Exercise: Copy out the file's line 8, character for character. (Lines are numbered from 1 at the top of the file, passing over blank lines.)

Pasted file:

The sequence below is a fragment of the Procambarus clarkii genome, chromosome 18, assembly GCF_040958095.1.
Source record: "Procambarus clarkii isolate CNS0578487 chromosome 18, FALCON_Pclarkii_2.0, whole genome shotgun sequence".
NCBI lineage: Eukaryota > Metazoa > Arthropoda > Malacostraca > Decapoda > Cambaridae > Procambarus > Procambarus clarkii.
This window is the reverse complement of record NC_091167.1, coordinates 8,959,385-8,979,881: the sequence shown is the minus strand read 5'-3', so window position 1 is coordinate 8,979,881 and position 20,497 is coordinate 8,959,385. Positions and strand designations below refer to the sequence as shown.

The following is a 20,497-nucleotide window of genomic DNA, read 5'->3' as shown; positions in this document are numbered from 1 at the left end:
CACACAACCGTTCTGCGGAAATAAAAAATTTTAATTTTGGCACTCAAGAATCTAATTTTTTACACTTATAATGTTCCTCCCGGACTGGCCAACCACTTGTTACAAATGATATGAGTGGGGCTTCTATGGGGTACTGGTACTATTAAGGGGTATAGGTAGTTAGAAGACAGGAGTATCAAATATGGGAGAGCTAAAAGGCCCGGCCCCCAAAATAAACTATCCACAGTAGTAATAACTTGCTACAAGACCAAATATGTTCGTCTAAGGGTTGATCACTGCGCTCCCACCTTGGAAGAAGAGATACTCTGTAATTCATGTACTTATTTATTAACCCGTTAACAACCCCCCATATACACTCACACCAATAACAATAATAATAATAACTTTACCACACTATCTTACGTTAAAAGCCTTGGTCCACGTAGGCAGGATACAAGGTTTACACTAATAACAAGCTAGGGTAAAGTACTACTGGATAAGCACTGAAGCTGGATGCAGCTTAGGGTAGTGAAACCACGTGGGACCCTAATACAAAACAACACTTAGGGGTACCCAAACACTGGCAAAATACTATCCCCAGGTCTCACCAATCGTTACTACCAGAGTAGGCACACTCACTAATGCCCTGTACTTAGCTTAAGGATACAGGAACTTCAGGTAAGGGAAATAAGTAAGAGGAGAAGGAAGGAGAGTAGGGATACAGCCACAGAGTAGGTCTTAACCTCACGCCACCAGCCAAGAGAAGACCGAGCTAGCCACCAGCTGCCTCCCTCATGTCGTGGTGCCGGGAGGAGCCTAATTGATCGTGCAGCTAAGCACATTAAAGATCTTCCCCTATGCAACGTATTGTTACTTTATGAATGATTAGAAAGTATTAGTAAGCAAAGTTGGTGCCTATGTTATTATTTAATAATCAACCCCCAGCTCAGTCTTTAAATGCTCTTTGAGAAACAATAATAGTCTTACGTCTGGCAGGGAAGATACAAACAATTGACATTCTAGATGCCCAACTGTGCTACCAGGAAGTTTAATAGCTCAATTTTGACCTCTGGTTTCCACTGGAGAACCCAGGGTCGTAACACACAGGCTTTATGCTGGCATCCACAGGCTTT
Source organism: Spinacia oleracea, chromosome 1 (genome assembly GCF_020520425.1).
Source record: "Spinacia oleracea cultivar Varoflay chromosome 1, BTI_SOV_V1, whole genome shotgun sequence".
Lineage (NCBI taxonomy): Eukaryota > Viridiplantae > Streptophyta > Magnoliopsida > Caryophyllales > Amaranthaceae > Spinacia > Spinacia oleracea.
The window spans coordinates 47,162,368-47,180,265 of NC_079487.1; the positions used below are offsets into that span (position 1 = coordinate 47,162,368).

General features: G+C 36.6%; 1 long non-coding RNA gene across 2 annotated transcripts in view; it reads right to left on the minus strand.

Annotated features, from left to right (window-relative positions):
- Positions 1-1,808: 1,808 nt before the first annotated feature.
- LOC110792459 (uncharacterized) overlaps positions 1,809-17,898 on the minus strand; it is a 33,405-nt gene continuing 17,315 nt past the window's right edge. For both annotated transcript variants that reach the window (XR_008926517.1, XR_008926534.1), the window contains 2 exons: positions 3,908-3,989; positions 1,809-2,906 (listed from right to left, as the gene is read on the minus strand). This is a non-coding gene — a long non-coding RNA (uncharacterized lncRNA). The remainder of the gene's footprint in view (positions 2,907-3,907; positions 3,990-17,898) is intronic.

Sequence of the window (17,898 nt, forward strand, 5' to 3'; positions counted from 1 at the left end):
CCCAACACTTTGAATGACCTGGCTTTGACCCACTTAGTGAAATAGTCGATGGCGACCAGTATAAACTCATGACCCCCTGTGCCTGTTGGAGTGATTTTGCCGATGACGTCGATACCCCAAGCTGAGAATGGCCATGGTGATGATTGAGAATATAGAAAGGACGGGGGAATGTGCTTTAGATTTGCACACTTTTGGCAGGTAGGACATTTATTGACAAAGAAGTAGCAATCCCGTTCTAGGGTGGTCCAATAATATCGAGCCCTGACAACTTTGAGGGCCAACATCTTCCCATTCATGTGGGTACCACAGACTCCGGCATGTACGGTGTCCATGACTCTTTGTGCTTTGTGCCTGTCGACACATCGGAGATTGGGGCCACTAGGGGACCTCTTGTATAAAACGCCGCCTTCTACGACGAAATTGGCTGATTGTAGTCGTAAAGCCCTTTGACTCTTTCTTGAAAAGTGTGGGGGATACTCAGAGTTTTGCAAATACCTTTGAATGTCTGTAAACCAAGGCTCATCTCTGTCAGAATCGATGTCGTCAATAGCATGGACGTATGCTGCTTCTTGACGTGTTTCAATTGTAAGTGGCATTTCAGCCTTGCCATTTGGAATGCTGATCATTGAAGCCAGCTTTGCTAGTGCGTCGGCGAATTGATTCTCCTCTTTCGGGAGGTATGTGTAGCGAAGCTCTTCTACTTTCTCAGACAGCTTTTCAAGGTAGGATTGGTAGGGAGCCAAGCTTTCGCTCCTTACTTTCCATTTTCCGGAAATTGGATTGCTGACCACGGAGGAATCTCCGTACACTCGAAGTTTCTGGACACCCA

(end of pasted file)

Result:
Source record: "Spinacia oleracea cultivar Varoflay chromosome 1, BTI_SOV_V1, whole genome shotgun sequence".